In the past decade the EU has undergone a massive expansion in its member states – from 18 to 27 countries – taking in much of the eastern bloc as well as the likes of Cyprus and Malta.
Now EU enlargement is faced with a bigger challenge, the integration of the western Balkan nations, including Croatia, Serbia, Bosnia Herzegovina and Macedonia, while Iceland and Turkey are also knocking on the European Union’s (EU) door. But their respective roads towards membership all have obstacles which must be overcome.
Conditions for accession are set by the EU. An application to join the EU is considered to be eligible, if, first and foremost, the country asking for accession is democratic, peaceful, and is prepared to adjust its own legal framework to incorporate the entire body of EU law.
Arguably, the most symbolic set of accessions are the Balkan nations, all of which used to form part of Tito’s Yugoslavia. Tito’s death meant Yugoslavia’s disintegration. The Balkan Wars followed. They left atrocities, genocides, and countless human tragedies – all on Europe’s doorstep. The EU’s envoy to Bosnia-Herzegovina, Paddy Ashdown, famously said that the Balkans and the EU was “unfinished business”. He is right.
Croatia is in pole position to be the first to join, although its accession has taken longer than expected. Croatia had to face a 35-chapter negotiating agenda towards membership. 20 have been agreed to. 13 chapters are still under discussion while two others are mere formalities that will automatically close at the end of the accession negotiations.
Slovenia had blocked the opening of the defence chapter over a border dispute with Croatia that has existed since the break-up of Yugoslavia over 13 square kilometres of largely uninhabited land and a wedge of territorial water in and around Piran Bay. However, last June, a Slovenian referendum voted in favour of resolving the row through international arbitration.
Serbia’s application to join the EU is less straightforward. One of the stiffest hurdles facing Serbia is the fact that General Ratko Mladic and Goran Hadzic are wanted by the International Criminal Tribunal to face war crimes of genocide committed during the Balkan Wars, and are still at large. Until they face justice, Serbian accession is not going to happen.
Meanwhile, in March 2004, the Macedonian government submitted its application for membership in the EU. The accession process is largely hindered by the still unresolved dispute Macedonia has with Greece over its name. While the country prefers to be called by its constitutional name, Republic of Macedonia, the EU, acknowledging concerns raised by Greece, applies the compromise provisional reference introduced by the United Nations in 1993 and calls the country “the former Yugoslav Republic of Macedonia”.
Given that any new accession must be agreed to by all EU member states, Greece effectively has a veto power and has repeatedly threatened to block Macedonian accession unless the naming issue is resolved.
Joining the EU was not considered by the Icelandic government until the collapse of the country’s banking system in 2008. This, plus the attraction of joining the euro, led to a re-think with the new Icelandic government making an application in July 2009, aiming for accession by 2012.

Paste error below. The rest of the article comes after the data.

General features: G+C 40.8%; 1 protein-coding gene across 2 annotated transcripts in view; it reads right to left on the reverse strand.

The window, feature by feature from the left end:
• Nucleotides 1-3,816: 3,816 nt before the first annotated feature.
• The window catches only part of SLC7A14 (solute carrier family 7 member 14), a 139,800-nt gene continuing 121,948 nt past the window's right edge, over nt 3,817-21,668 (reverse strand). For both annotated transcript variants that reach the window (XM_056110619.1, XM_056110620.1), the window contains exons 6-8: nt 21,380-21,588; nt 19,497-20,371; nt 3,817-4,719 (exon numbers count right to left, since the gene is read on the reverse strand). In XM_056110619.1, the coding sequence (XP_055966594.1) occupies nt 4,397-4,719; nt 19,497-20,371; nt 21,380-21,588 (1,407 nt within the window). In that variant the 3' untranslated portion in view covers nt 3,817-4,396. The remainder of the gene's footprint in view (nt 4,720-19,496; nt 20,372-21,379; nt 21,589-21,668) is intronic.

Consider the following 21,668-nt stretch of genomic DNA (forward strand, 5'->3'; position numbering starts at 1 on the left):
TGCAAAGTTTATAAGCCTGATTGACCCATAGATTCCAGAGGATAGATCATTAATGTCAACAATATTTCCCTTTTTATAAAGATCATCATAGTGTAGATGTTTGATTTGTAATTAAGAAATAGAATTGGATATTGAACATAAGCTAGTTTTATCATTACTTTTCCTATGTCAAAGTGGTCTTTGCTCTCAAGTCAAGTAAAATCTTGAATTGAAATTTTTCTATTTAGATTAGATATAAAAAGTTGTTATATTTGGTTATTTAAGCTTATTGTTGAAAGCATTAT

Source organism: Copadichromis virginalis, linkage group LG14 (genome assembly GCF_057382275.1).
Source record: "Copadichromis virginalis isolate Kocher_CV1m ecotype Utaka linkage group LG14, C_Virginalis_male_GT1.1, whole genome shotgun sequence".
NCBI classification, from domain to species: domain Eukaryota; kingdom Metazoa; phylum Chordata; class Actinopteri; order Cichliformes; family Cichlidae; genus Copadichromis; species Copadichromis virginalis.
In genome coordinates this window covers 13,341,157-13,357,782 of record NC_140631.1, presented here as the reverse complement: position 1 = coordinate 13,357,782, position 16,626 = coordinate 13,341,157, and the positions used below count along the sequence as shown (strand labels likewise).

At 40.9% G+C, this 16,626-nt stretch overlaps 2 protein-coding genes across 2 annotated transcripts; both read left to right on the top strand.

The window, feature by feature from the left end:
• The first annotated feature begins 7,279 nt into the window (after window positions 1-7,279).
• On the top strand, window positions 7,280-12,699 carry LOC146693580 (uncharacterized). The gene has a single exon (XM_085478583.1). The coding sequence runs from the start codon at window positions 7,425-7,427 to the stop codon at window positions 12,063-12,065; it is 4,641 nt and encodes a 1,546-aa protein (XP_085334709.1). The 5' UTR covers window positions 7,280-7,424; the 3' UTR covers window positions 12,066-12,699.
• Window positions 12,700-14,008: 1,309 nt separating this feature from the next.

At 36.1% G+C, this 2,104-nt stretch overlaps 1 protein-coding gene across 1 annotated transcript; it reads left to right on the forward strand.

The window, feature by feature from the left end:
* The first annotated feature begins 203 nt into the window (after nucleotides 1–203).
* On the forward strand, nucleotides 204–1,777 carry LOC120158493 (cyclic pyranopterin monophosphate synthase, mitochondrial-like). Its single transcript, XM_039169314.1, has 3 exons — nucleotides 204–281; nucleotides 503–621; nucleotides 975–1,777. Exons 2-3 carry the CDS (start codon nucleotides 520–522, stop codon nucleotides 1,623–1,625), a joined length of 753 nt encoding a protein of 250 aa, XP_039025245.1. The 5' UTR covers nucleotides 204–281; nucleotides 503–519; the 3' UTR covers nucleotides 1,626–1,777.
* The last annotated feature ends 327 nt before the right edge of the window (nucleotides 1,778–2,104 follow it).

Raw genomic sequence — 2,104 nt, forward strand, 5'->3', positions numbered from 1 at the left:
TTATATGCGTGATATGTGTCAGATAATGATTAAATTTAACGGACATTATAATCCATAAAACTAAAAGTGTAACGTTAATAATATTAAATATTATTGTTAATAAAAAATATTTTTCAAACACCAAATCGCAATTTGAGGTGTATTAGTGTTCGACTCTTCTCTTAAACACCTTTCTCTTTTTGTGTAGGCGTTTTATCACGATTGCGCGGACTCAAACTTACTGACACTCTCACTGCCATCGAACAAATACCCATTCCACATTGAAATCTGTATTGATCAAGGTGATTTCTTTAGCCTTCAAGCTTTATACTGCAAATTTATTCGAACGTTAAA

However, there remain several unresolved issues. While Iceland is already compliant with most EU internal market law, its long-standing fishing disputes with neighbouring countries must still be resolved, and the final decision will be subject to a referendum.
Secondly, the Icelandic banking crisis led to a dispute with the UK and the Netherlands, both of whom lost several billion euros incurred by covering their citizens’ losses caused by Iceland’s bankruptcy. If Iceland doesn’t comply with these demands, then both countries might oppose Icelandic membership. On the other hand, if Iceland agrees to repay, the added debt this would incur would make it difficult for Iceland to adopt the euro.
Turkey is the icing on the EU’s enlargement cake, but also the most difficult. Turkey has wanted to join the EEC (now the EU) since the 1960s. Notwithstanding the fact that Turkey’s application is strongly supported by the UK, Sweden and Italy, it also has several opponents, including France, Germany, Greece and Cyprus.
The European Commission recommended that negotiations with Turkey should begin in 2005. Nearly five years have passed since then. Despite the fact that the Turkish government has started to improve its human rights record and the transparency of its judicial system, talks have been stalled by a number of domestic and external problems. The Cypriot issue, going back to the Turkish invasion of Cyprus in 1974, dividing the island nation in two different states, continues to be a major obstacle to negotiations.
Ankara is currently aiming to comply with EU laws by 2013, hoping that this could be the earliest date of its accession to the EU. However, this is a very optimistic target, and one which Brussels has refused to support as a deadline. On the contrary, many in Brussels believe that Turkey’s accession process will take at least until 2021.
So, while the door to EU membership remains open, the path is littered with obstacles. Joining the EU, even during its present difficulties, is a huge prize, particularly the right to have access to the world’s largest single market and an international currency. But getting there is harder than it seems.
www.independent.com.mt – It-Tnejn, 3 ta’ Dicembru, 2010